Acceptable Bigotry and Scapegoating of Russia
The scapegoating of Russia has taken on an air of bigotry and ugliness, based largely on Cold War-era stereotypes. In this article, Natylie Baldwin counters this intolerance with some of her positive impressions having traveled the country extensively.
By Natylie Baldwin
Lavrov: BBC & CNN dumbing down Skripal poisoning story using lowest Western propaganda methods
Anglo-American Assault on Russia, Travesty at the UN Security Council
By Stephen Lendman
THE LIMITS OF GLOBAL CONTAINMENT: HOW TO WIN IN A NEW COLD WAR
By Dmitry Suslov
A Wake-Up Call: What Are the Implications of a New Russia-West Confrontation
By Andrei Korobkov
NBC Sets off International Firestorm by Mistranslating Putin
By William Dunkerley
Intel Committee Rejects Basic Underpinning of Russiagate
By Ray McGovern
The Strange Case of the Russian Spy Poisoning
Applying the principle of cui bono - who benefits? - to the case of Sergei Skripal might lead investigators away from the Kremlin as the prime suspect and towards Western intelligence agencies
By James O'Neill
Moscow to press OPCW & UN to send experts to probe Idlib chemical incident in Syria - Lavrov
Inspectors should be urgently sent to both Syria's Idlib province and the Shayrat Airbase to conduct an unbiased investigation into the alleged use of chemical weapons, Russian Foreign Minister Sergey Lavrov has said.
Russia will call on both the Organization for the Prohibition of Chemical Weapons (OPCW) and the UN to investigate, Lavrov said after meeting with his Qatari counterpart in Moscow.
"We think that it is absolutely necessary to conduct a thorough, objective, professional, and unbiased investigation. We will insist that the OPCW and the UN in New York urgently send inspectors both to the site of incident and the airfield itself, where, according to Western experts, the munitions were loaded with chemicals."
Lavrov argued that the remote investigation initially planned by the OPCW is unreasonable, stating that the organization should be more responsible in fulfilling its duties. He also questioned the apparent secrecy of the OPCW's actions.
"It is very important to provide transparency in this process because, up until now, the OPCW experts have been operating somewhat surreptitiously for some reason," the minister said.
"After the fact, they announced that, a few days ago, samples had somehow been collected at the site of the incident and delivered to a laboratory, which, as far as I understand, is not certified by the OPCW itself. It's unclear why such clumsy actions are being taken.
"If we can make sure the members of the expert team are unbiased and professional, we are sure that the results of the investigation will be objective, and those who are guilty of this act will have to be held responsible," Lavrov stated.
Qatari Foreign Minister Mohammed bin Abdulrahman bin Jassim Al Thani also stressed the importance of punishing those responsible for the alleged chemical attack.
"All countries should make their commitments to such an investigation, because if we do not punish the perpetrators, it will inevitably encourage them to conduct more actions of this type," the Qatari foreign minister told journalists after the meeting.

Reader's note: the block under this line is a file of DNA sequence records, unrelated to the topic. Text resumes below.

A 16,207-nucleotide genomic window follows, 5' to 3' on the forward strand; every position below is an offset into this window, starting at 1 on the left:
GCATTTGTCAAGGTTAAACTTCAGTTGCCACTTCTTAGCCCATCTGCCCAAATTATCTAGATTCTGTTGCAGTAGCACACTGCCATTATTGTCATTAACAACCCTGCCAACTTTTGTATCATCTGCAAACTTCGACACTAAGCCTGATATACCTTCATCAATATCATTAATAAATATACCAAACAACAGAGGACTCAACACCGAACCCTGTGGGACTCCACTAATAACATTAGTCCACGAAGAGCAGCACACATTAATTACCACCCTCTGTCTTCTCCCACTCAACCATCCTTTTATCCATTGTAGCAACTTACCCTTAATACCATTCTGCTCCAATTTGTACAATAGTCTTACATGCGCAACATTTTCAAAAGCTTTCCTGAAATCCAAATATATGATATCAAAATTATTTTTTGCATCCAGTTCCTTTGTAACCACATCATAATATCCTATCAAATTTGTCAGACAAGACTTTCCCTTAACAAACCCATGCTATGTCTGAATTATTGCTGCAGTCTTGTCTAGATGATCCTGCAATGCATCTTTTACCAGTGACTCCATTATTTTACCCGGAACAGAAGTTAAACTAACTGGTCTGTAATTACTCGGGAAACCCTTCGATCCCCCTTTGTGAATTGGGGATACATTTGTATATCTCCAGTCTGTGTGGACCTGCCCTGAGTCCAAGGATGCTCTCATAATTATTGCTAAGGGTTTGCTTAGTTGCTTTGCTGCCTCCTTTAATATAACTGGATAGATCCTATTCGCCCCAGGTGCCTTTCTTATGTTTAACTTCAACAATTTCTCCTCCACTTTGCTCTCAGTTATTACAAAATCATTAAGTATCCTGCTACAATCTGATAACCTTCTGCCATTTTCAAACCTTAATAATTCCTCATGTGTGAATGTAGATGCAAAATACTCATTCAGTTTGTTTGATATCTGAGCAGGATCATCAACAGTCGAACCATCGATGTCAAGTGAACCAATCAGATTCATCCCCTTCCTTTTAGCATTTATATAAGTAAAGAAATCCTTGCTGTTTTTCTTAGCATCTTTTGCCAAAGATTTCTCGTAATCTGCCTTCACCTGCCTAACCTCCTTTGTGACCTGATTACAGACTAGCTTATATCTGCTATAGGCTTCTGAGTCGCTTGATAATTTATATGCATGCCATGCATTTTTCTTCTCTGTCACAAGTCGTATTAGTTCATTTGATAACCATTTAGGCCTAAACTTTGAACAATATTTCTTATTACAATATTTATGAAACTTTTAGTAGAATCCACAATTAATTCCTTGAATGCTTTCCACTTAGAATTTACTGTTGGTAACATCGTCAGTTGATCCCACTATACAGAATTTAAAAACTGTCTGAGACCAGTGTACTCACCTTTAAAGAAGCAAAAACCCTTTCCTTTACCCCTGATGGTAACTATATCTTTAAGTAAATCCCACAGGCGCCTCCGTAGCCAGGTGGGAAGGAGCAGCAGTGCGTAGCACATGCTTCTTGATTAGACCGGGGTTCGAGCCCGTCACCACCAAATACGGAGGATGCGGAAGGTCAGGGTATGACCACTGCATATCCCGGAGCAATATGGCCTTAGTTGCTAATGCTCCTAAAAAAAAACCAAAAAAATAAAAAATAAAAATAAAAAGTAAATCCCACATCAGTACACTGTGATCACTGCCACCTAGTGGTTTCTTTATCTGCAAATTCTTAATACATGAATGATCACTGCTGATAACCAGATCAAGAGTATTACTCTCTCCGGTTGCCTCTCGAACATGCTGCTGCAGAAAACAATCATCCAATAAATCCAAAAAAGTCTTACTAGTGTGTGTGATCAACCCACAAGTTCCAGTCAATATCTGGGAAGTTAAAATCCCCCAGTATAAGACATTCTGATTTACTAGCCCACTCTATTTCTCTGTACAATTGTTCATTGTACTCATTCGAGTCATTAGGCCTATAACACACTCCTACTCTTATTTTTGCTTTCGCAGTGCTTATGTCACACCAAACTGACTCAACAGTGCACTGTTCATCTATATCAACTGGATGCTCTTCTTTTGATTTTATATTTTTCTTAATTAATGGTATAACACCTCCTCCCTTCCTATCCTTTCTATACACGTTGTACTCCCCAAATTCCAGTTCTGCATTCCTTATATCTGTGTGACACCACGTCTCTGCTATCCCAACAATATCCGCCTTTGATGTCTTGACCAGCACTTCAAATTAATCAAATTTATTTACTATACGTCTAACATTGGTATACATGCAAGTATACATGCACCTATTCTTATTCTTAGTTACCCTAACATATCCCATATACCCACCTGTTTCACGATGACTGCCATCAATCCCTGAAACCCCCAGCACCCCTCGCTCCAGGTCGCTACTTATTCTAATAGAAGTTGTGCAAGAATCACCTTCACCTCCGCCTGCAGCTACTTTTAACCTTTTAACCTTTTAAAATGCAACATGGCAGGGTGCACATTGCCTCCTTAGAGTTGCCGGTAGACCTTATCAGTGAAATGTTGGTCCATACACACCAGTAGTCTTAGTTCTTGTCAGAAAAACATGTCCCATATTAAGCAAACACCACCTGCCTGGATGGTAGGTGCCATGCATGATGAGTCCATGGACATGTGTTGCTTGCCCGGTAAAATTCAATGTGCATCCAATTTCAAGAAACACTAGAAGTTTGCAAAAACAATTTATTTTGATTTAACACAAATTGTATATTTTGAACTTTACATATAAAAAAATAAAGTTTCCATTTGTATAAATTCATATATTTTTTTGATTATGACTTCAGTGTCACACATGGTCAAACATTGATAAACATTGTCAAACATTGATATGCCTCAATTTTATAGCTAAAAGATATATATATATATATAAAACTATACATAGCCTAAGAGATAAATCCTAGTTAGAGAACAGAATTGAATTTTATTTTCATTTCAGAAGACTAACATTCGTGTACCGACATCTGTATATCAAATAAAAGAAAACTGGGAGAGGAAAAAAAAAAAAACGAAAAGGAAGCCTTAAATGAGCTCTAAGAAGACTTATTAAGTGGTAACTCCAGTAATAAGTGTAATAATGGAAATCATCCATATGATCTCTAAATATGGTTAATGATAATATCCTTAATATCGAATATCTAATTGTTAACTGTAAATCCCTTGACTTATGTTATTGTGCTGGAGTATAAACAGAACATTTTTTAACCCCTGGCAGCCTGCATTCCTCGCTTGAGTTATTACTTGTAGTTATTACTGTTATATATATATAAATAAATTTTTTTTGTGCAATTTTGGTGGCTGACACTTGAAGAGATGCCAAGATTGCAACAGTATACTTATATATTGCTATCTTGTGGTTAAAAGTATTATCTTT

The Syrian government has sent an official invitation to the OPCW, asking its experts to take part in the investigation, while the opposition has promised to provide access to areas it controls, as well guarantee security for the experts, according to Russia's foreign minister.
Commenting on who should conduct the investigation, Lavrov opposed the idea of creating a special tribunal, as they "haven't gained a good reputation."
Earlier, the British media reported that Syria's former chemical weapons research chief, Brigadier-General Zaher al-Sakat, who defected in 2013, has alleged that the Syrian government hid large quantities of chemicals from the UN's chemical weapons watchdog.
In addressing questions from journalists about these allegations, Lavrov pointed to inconsistencies in the defector's account, as the quantity of chemicals he cited is vastly different from that given by the OPCW.
"The total amount of chemicals to be destroyed was 1,300 tons, while the general claimed yesterday that there were 2,000 tons of chemical weapons," Lavrov said.
The minister pointed out that the quantity of chemical munitions had been announced and verified by the OPCW in 2014.
"Since the amount of 1,300 tons was declared openly, then I have the question of why the General remained silent for three years if he knew about 2,000 tons," Russia's foreign minister said, adding "700 tons is not a small amount, you can't hide it in a sample tube."
"So, I believe any sane person can see that the general was encouraged, with either carrot or stick," he said.
The same discrepancies were found regarding chemical weapons in Libya, Lavrov recalled.
"I believe it is unacceptable to take this so carelessly, because all our appeals to the OPCW and our Western partners are met with speculations that these 200 tons have literally evaporated," he said.
Earlier, Russia called for an international inquiry into the alleged chemical attack in Syria's Idlib province. The US blamed Damascus for the incident, while providing no hard evidence to back its claims, and fired a barrage of missiles at Syria's Shayrat airfield on April 7. Russia has denounced Washington's missile attack, calling it an act of international aggression and a violation of "the principles of international law and the UN Charter."